Black Ops II

Pulling the bronze medal on my list, I’m going to go with Black Ops II. Treyarch is really good at crafting a story mode that is actually worth playing through. In this case, they really stepped it up with branching paths that could impact the ending of the game. That not only shows that Treyarch was taking something, a campaign, that a lot of players brushed off really seriously; but it also added replayability to something that typically doesn’t really have it. Zombies mode – which again I didn’t really play – took the formula and cranked it up to 10. The Easter Eggs were super in-depth, with multiple demanding steps to unlock them. And the meat of the game – the multiplayer – was just as solid as ever. I think this is the game where Treyarch really nailed their style of multiplayer. It’s not as fast paced as Infinity Ward’s, with a little slower time to kill and more focus of simple map design with little flairs to try and control. Sure there were powerful weapons – the M8A1 in particular – but they weren’t game breaking ones. It’s the first game that I felt compelled to complete gold camo challenges for entire weapon classes – diamond camo will do that. After how lukewarm I felt about Black Ops, this game was a complete 180 for me – I really enjoy the hell out of this one.

Call of Duty: Modern Warfare

Finally, I’m going to take a bit of a cop-out. There are two games left to look at – Modern Warfare and Black Ops III – fitting since that was the question that I really set out to look at. And here’s the thing – I don’t really know that I have the answer. From a content standpoint, Black Ops III is way ahead of Modern Warfare – as well it should be. Modern Warfare is almost ten years old at this point. Mechanics-wise, again, Black Ops III shows ten years of development learning. But there’s still something really special about Modern Warfare. It was a landmark game in FPS progression. It was a seismic shift for a franchise that dates back to the early 2000’s. It showed that modern set games could be just as gripping as World War Two shooters. But most importantly, it gave us the blueprint for the way multiplayer shooters would evolve and grow into. We’re still playing games that borrow, sometimes directly, from that first Modern WarfareBlack Ops III is, I think, the peak of that evolution. It takes everything that Infinity Ward put out, spins it forward those ten years, and makes it all work with the extra moving parts we’ve come to expect. Is it the best Call of Duty game in the franchise? I think it’s the best Call of Duty that we can have right now – it is the perfect combination of all three phases: Campaign, Co-op, and Multiplayer. The question I’m looking at now is what Infinity Ward, the original guys on the franchise, can do to continue evolving the franchise this year.

Advertisements

Dead of the Winter News and Notes

Over the last few years it’s become pretty typical for some big news to come out in February, along with some of the first major releases of the year. Last year, it was the PS4 announcement and Dead Space 3 released. This year, it’s the news that Sledgehammer games is being added as a full developer on the Call of Duty franchise, meaning that there are three different developers working on the series now; and we get Thief in a few more weeks, along with a Titanfall beta.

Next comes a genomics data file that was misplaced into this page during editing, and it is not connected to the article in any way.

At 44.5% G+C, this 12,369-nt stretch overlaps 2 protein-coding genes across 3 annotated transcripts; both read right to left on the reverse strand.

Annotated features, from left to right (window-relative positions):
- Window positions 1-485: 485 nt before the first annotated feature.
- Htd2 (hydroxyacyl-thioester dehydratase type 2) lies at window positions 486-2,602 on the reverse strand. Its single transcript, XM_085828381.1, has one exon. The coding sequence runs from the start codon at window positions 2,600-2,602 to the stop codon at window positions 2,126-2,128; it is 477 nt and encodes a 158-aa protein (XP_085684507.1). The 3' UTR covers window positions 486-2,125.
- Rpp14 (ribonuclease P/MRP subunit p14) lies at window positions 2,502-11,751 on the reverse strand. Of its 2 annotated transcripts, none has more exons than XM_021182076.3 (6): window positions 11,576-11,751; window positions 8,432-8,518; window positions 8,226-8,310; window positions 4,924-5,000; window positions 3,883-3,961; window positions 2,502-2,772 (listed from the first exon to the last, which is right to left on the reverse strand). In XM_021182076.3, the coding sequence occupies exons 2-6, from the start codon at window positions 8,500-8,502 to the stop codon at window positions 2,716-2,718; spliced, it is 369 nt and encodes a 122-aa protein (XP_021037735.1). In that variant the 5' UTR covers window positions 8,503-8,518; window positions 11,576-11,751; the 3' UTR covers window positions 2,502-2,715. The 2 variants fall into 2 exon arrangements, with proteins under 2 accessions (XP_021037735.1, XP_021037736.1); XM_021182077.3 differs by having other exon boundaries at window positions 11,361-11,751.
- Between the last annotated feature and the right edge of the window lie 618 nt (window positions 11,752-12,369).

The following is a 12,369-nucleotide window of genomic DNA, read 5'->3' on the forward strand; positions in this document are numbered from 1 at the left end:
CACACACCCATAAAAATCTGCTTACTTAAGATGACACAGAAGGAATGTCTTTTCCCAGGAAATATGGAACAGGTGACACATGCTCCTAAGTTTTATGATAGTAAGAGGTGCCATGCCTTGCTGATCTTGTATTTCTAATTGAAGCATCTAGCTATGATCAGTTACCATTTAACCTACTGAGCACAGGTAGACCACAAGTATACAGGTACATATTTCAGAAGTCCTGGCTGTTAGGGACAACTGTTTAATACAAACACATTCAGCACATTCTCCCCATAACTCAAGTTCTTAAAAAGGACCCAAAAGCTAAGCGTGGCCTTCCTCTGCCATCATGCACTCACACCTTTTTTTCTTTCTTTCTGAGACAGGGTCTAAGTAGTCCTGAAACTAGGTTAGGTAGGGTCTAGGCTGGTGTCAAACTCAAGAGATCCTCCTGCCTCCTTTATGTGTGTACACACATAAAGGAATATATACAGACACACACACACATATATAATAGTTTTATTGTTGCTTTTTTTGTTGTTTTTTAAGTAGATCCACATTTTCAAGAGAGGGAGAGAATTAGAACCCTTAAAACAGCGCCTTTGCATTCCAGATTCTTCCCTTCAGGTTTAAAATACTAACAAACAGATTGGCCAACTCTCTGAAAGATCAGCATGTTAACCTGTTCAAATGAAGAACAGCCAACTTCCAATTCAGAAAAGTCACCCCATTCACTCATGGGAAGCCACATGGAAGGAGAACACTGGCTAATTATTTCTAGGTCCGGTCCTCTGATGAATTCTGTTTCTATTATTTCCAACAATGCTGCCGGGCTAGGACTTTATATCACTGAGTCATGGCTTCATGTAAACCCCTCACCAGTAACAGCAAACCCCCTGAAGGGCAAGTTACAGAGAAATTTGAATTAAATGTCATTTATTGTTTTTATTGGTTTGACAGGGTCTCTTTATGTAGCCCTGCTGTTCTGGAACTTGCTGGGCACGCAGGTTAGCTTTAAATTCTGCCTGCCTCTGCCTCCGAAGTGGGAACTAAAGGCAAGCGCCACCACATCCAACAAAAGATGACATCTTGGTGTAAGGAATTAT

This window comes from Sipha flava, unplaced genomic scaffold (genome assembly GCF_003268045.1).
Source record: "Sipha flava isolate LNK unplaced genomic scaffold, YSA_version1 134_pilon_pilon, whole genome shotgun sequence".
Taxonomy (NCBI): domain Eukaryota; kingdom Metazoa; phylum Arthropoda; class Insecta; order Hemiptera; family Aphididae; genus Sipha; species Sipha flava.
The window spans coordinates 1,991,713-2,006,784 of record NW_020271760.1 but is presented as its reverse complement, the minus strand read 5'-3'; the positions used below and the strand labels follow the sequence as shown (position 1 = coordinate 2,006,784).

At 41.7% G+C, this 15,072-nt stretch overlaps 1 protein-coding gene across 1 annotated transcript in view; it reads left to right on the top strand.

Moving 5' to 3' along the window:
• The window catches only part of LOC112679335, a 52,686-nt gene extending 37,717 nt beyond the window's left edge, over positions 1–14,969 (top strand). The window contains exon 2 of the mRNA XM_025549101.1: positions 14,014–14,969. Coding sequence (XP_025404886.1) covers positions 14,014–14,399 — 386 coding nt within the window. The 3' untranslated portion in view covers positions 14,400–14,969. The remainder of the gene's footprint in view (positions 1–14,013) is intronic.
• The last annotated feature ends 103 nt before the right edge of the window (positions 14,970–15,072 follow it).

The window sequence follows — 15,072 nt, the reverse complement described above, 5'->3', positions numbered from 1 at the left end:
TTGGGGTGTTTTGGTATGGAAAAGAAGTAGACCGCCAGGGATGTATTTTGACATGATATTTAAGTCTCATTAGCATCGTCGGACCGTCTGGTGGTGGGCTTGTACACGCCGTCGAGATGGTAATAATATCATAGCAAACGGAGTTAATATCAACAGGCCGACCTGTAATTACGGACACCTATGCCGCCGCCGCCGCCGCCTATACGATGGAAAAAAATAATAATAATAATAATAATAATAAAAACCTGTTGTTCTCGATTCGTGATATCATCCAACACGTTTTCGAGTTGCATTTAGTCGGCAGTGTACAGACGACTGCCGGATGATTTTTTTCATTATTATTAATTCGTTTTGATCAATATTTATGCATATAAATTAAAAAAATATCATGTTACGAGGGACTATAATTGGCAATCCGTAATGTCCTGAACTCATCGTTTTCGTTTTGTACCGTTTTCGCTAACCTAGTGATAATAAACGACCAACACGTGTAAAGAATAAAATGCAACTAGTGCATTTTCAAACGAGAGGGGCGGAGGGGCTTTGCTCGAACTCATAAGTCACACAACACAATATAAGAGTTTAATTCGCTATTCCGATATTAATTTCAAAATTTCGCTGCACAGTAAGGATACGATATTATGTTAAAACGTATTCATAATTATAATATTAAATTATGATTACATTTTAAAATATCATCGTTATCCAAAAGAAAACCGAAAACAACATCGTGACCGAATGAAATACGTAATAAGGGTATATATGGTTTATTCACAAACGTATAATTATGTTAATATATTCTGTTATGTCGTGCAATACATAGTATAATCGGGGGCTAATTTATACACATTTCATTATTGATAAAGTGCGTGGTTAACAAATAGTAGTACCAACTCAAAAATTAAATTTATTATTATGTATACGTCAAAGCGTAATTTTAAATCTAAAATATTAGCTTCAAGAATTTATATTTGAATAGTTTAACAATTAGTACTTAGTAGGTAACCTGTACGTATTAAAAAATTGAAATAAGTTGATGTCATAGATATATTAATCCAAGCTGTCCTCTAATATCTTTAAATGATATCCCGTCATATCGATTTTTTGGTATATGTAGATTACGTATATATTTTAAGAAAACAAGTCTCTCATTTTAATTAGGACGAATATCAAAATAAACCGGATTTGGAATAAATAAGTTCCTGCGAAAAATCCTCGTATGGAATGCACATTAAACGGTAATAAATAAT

Sledgehammer Games

I think there’s a few things we can infer from the Sledgehammer news as it relates to the direction of the series. First off, now it’s a three year dev cycle, I think the single player campaigns might get a bit of a boost – longer development time leads to longer, and more detailed campaigns. It’s a pretty typical argument against the Call of Duty games is that the story is an afterthought and tacked on; I tend to disagree with that, but I do think they could do more with them. Hopefully, the extra time for each developer (Infinity Ward, Treyarch and Sledgehammer Games) will give us bigger stories to play, but keep the trademark multiplayer intact. The other thing that I think we can infer is that this might be an indication that the development time on Xbox One/PS4 games is notably longer than the previous generation. Activision wouldn’t want to risk missing a year with no Call of Duty – especially this year with two major shooters already highly promoted and anticipated (Titanfall and Destiny) so by adding a third developer they ensure that the annual releases are still there, but there’s more time for development. One last thing that I think we can look at here is that I think this means that we might be getting a third sub-franchise within the Call of Duty umbrella. Infinity Ward has Ghosts, Treyarch has Black Ops, which I would bet we see at least one more entry of; but there’s no early indication what Sledgehammer Games will do. They did help out with Modern Warfare 3 back in 2011, so I don’t think it’s a huge stretch to think we see MW4, but it could also be a totally new IP. We just have to wait to see what they announce, which my guess is will happen this spring, probably before E3.

Nintendo

One last thing I want to get my thoughts out on is the Nintendo situation. They announced they expect to take a full year of losses again, and while that’s never good news, I don’t think they’re quite to the point of death yet. I still think the 3DS will do well at least for a few more years, but they need to offer something strong on the console front within the next two years I think to really ensure that they don’t go the way of Sega. I think their woes can really be traced to the obvious lack of third party support, which can be rectified with a strong console offering; but the real issue is that Nintendo’s classic “pillars” have been down of late. Mario is spread too thin, the last two Zelda titles were re-makes/re-imaginings and Metroid has been dead ever since Other M. Donkey Kong has never really been strong enough to carry a console and we won’t see Super Smash Bros. until later this year. There’s still plenty of life in Nintendo, but they really need to look at the current market and adjust their strategies to deal with the current make-up of gamers.